Social Security and Women
Social Security plays an important role in providing economic security for women. Nearly 60 percent of the people receiving Social Security benefits are women. In the 21st century, more women work, pay Social Security taxes and earn credit toward monthly retirement income than at any other time in our nation’s history.
Today, women have challenging choices to make. Some may spend their entire adulthood in a career or job outside the home. Some may work for a few years, leave the labor force to raise children and eventually return to work. And some may choose not to work outside of the home. Whether they work, have worked or have never worked, it is essential that women understand how Social Security can help them and their families.
Women tend to care for many people—spouses, children and parents. And although they have made significant strides, women are more likely to earn less over their lifetimes than men. They are less often covered by private retirement plans and more dependent on Social Security—and for a longer period of time since, on average, women live about five years longer than men.
Social Security offers a basic level of protection to all women covered by this program. When women work, they pay taxes into the Social Security system, providing for their own benefits. In addition, their husbands’ earnings can give them Social Security coverage as well. Women who do not work are often covered through their husbands’ work and can receive benefits when they retire, become disabled or die.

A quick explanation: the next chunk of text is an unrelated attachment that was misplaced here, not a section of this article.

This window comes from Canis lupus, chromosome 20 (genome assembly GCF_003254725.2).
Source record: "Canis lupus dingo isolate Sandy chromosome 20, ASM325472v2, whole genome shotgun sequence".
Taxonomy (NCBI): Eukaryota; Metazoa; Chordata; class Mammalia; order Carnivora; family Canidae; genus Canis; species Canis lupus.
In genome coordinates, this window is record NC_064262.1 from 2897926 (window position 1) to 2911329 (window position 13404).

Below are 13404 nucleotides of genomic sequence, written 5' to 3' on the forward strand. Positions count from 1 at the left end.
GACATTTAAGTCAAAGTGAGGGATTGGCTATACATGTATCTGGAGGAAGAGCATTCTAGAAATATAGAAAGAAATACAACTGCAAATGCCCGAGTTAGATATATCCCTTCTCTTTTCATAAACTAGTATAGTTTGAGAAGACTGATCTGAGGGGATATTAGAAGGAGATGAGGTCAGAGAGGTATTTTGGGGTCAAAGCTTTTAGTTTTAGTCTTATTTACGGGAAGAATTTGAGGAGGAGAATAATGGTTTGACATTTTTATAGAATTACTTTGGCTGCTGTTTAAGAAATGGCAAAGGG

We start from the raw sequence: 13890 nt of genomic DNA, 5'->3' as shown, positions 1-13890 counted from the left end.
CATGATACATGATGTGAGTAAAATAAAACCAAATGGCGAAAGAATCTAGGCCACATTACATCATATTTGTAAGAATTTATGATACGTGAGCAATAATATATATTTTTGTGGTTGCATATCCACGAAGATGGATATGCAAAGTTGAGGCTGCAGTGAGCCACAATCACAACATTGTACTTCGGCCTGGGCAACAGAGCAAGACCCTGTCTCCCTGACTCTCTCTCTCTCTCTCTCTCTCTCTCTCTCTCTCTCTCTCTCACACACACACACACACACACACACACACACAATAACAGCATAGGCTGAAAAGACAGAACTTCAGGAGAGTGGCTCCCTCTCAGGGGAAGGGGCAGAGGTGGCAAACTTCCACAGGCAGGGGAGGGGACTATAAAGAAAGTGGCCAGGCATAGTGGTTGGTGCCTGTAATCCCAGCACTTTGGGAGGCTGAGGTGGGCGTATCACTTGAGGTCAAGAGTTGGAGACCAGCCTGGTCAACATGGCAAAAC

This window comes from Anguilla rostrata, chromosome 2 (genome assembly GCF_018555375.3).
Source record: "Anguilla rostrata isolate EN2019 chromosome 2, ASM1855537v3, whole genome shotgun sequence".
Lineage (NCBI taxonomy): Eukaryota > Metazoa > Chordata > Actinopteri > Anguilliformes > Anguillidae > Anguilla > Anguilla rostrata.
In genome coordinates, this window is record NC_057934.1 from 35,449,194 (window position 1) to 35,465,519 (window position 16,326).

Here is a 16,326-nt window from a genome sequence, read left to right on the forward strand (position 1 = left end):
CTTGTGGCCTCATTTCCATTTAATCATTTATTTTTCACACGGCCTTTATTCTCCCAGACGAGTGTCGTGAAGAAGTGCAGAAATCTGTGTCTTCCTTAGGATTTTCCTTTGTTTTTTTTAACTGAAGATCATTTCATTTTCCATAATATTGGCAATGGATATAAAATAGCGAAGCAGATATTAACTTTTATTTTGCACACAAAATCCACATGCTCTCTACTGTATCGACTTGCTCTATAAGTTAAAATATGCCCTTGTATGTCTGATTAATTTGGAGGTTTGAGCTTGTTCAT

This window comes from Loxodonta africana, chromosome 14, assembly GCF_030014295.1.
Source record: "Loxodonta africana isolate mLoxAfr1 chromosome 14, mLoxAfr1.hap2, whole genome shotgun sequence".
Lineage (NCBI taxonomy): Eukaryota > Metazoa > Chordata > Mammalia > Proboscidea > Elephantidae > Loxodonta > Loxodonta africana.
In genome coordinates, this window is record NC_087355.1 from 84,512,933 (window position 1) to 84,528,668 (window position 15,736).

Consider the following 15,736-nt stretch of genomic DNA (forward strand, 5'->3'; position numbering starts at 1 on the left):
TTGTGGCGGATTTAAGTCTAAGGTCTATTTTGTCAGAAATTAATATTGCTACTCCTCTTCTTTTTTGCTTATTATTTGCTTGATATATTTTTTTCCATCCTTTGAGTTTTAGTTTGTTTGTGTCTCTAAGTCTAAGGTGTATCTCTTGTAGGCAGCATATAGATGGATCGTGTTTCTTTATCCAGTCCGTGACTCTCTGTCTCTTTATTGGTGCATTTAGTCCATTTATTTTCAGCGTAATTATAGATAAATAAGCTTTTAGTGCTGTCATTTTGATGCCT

Over the years, the level of Social Security protection for women has been strengthened. For example, the amount of benefits for a surviving spouse was raised and benefits for disabled spouses also increased. Economic protection for divorced women improved with the removal of the requirement that the divorced wife must be dependent on her husband. Also, the number of years the couple must be married in order for the divorced spouse to qualify for benefits decreased.
Besides understanding the benefits to which they may be entitled, women also need to be aware of other aspects of the Social Security program. They need to know about providing Social Security coverage for anyone they may hire as a household worker or childcare provider. And they need to know some basics like what to do if they change their names.
While Social Security is a vital program, especially for women, it was never intended to cover all of their financial needs. To live comfortably, everyone needs to plan accordingly. Living within one’s means and saving for the future are big parts of that plan.
Social Security Booklet for Women
The Social Security Administration has produced a 28-page booklet entitled “Social Security: What Every Women Should Know” that is available for viewing on the website in topical sections, or can be downloaded as a printable PDF or Audio MP3 from the website. A copy of this publication can also be ordered in alternative media such as Braille, large print, compact disk (CD), and audio cassette tape. Information is presented on a number of topics including:
- If you change your name
- If you are a victim of family violence
- Before you retire
- When you retire
- If you become disabled
- What your Social Security taxes pay for
- If you die
- If you become a widow
- If you are divorced